Power to the Beer: Protest Beers Spark Outrage, Garner Support
Bright squares of pink and yellow, blue and red, and in them not Andy Warhol’s Marilyn Monroe but drawings of Vladimir Putin. Each version of the Russian president features contrasting colors painted across his hair, his eyes, his lips. And below all of them, a three-word disclaimer: “Not for gays.”
It’s the label art for BrewDog’s Hello, My Name Is Vladimir, a beer the Scottish brewery put out just before the 2014 Winter Olympics after Russia banned the distribution of propaganda relating to “nontraditional sexual relationships.” BrewDog billed it as the world’s first protest beer.
The beer was the fifth in the Hello, My Name Is series, all of which feature ingredients from the namesake’s country. Hello, My Name Is Vladimir was brewed with limonnik berries, which, according to Russian folklore, are said to enhance male sexual performance.
The response to the beer was overwhelmingly positive, according to Richard Taylor of BrewDog.
“It was incredible; we were flooded with tens of thousands of tweets in support,” says Taylor in an email. “It just goes to show what craft beer—or any industry really—can do when given the chance to fight oppressive legislation and people get behind it.”
Whether BrewDog’s beer was the first protest beer or not, it certainly wasn’t the last. While some brewers are catching heat for offensive labels, other breweries are using their labels to draw attention to subjects they find offensive. In this politically charged world, it should come as no surprise that protest beers are now a thing.
And, given how polarizing politics can be, the response to these beers is not always positive. Such was the case when The Unknown Brewing Co. in Charlotte, North Carolina, first released its Dirty Commie Heathen. The label for the Russian imperial stout featured a cartoon drawing of Josef Stalin, his mustache a neon green.
Shortly after the label for the beer was posted online, the emails and comments began rolling in from people who felt the label glorified Stalin. Brad Shell, the brewery’s founder, soon found himself inundated with “whole-page diatribes” from people detailing all of the crimes against humanity committed under Stalin’s regime.
“And I would say, ‘Yeah, you could wrap it up in three words,’” says Shell. “Dirty. Commie. Heathen. We’re saying the same thing. This is us flexing what is great about America and capitalism. We have the ability here in America to put that on a beer. Dirty Commie Heathen is making fun of Stalin.”
Such labels aren’t reserved for figures from Eastern Europe, of course. When Republican presidential candidate Donald Trump characterized some illegal immigrants from Mexico as criminals and rapists, Chicago’s 5 Rabbit Cerveceria severed ties with Trump Tower, for whom the brewery was producing a house beer called Trump Golden Ale.
But Andrés Araya, the founder of the Latin American-inspired brewery, saw an opportunity. Rather than simply ceasing production of the beer, he renamed it “Chinga Tu Pelo,” which translates to “Fuck your hair.” Soon T-shirts and tap handles were sporting Trump’s much-discussed hairstyle. A portion of the beer’s proceeds was donated to the International Latino Cultural Center of Chicago.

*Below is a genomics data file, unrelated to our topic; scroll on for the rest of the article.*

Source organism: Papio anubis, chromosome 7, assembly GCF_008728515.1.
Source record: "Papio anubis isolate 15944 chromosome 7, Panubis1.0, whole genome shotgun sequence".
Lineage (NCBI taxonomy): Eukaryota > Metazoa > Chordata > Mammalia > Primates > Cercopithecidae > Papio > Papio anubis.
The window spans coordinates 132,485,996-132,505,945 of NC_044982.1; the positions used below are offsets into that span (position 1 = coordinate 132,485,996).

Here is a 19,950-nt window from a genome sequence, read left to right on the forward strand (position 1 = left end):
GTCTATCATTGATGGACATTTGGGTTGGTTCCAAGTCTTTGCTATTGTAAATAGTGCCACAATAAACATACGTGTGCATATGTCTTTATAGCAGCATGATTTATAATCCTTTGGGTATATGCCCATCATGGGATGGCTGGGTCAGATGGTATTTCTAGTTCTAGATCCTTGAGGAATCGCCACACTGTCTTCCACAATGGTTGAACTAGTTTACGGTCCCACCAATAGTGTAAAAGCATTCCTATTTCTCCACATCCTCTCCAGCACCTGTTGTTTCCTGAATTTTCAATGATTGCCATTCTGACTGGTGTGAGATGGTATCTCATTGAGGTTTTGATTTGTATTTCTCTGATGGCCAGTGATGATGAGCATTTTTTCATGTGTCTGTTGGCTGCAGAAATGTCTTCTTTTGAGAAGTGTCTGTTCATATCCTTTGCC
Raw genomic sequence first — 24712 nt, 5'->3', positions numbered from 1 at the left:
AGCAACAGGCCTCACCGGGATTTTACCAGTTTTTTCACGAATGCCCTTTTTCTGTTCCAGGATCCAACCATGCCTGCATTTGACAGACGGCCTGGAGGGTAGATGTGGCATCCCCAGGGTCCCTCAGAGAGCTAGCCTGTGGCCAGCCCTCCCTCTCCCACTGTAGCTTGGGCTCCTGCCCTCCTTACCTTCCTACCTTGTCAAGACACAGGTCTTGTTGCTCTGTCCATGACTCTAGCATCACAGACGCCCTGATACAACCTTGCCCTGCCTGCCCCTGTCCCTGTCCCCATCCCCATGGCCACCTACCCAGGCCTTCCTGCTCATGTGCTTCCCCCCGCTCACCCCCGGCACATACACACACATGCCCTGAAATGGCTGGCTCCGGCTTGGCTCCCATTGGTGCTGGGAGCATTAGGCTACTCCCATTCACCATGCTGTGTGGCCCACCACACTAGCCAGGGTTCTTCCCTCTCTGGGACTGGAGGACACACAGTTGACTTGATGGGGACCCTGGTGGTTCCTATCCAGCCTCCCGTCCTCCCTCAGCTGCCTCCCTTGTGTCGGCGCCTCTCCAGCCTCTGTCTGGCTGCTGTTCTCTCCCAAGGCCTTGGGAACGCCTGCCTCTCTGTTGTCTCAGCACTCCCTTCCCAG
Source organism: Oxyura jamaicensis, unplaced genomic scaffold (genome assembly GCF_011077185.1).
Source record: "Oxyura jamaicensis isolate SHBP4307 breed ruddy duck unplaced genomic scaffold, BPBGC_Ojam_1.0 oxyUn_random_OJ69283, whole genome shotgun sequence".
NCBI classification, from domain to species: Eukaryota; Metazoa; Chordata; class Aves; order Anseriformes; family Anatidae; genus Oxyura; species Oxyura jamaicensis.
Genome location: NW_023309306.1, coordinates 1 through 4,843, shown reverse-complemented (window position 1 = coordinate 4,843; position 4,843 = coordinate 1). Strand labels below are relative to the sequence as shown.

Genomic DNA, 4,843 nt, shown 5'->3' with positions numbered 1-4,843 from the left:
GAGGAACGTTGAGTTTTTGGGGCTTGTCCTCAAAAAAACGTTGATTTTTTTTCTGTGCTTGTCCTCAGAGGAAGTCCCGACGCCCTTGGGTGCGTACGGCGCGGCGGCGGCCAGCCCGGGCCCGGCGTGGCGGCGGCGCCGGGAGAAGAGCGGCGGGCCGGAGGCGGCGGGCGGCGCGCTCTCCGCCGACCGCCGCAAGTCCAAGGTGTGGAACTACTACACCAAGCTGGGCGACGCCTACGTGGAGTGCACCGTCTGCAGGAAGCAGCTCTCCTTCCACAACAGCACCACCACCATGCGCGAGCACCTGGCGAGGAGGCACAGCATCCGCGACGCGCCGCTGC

The reaction to the name change was largely positive, though Araya estimates that 15 percent of the e-mails and phone calls were hateful messages from Trump supporters. Bar managers, on the other hand, couldn’t get enough of the beer. The beer will reach even more people this year when 5 Rabbit bottles it for the first time.
“In my mind, it didn’t make sense for us to stop,” says Araya. “The issue was still there, and it was still important for us to draw attention to it. For us, we’re protesting in the best way we know how. And that’s through beer.”
Renaming a beer “Chinga Tu Pelo” is one way to protest. Cloaking a bottle completely in white paper and adding two dark eyes so it resembles a Ku Klux Klan member is another. Omnipollo, a gypsy brewery out of Stockholm, Sweden, took this approach for its collaboration with Buxton Brewery in Buxton, England. The two breweries were participating in Siren Craft Brew’s rainbow challenge, which tasked 14 breweries with creating seven collaboration beers inspired by the colors of the rainbow.
When the brewers from Omnipollo and Buxton Brewery drew yellow, they thought not of the actual color but of the word yellow’s connotation. And they thought specifically of the people who were supporting the Swedish Fascist party with their votes, yet unwilling to admit it publicly. The bottle’s packaging, the pale paper spiraling up its neck like a hood, was meant to represent what they saw as cowardice and anonymity.
At The Unknown Brewing Co., Shell hosts a big Fourth of July party every year, as well as fundraisers for the Wounded Warrior Project and Purple Heart Homes, a charity that provides housing solutions for disabled veterans. He is seriously patriotic, even if he doesn’t always show it in a serious way.
“We’ve said since day one that beer is supposed to be fun and relaxed,” says Shell. “When did everybody becomes so butt-hurt over every label or every nuance? When did everyone get so offended over rotten sugar water? This country is so worried about being offensive. What’s wrong with talking shit on Stalin?”
Daniel Hartis is the digital manager for All About Beer Magazine. Follow him on Twitter @DanielHartis.